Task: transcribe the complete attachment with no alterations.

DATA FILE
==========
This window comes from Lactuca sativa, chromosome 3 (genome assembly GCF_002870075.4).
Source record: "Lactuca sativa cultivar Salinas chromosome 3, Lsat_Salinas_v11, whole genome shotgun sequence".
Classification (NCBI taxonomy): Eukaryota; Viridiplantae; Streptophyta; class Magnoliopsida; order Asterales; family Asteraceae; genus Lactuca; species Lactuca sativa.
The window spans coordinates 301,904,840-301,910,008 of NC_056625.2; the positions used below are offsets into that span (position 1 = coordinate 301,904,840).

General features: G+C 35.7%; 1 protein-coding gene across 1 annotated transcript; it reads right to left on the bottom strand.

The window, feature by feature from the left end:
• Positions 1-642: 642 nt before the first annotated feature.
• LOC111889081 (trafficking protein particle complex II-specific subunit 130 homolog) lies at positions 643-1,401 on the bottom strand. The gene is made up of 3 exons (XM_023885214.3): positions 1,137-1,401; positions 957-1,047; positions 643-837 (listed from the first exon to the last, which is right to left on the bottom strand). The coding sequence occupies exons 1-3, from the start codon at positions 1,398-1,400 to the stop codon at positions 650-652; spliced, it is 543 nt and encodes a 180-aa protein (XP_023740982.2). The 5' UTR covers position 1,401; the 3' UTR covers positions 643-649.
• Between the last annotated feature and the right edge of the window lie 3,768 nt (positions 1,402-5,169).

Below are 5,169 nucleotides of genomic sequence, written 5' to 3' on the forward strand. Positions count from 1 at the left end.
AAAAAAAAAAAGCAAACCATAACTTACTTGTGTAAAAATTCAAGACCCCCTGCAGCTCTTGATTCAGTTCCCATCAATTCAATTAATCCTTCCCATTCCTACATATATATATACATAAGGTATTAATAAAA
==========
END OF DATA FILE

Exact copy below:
This window comes from Lactuca sativa, chromosome 3 (genome assembly GCF_002870075.4).
Source record: "Lactuca sativa cultivar Salinas chromosome 3, Lsat_Salinas_v11, whole genome shotgun sequence".
Classification (NCBI taxonomy): Eukaryota; Viridiplantae; Streptophyta; class Magnoliopsida; order Asterales; family Asteraceae; genus Lactuca; species Lactuca sativa.
The window spans coordinates 301,904,840-301,910,008 of NC_056625.2; the positions used below are offsets into that span (position 1 = coordinate 301,904,840).

General features: G+C 35.7%; 1 protein-coding gene across 1 annotated transcript; it reads right to left on the bottom strand.

The window, feature by feature from the left end:
• Positions 1-642: 642 nt before the first annotated feature.
• LOC111889081 (trafficking protein particle complex II-specific subunit 130 homolog) lies at positions 643-1,401 on the bottom strand. The gene is made up of 3 exons (XM_023885214.3): positions 1,137-1,401; positions 957-1,047; positions 643-837 (listed from the first exon to the last, which is right to left on the bottom strand). The coding sequence occupies exons 1-3, from the start codon at positions 1,398-1,400 to the stop codon at positions 650-652; spliced, it is 543 nt and encodes a 180-aa protein (XP_023740982.2). The 5' UTR covers position 1,401; the 3' UTR covers positions 643-649.
• Between the last annotated feature and the right edge of the window lie 3,768 nt (positions 1,402-5,169).

Below are 5,169 nucleotides of genomic sequence, written 5' to 3' on the forward strand. Positions count from 1 at the left end.
AAAAAAAAAAAGCAAACCATAACTTACTTGTGTAAAAATTCAAGACCCCCTGCAGCTCTTGATTCAGTTCCCATCAATTCAATTAATCCTTCCCATTCCTACATATATATATACATAAGGTATTAATAAAA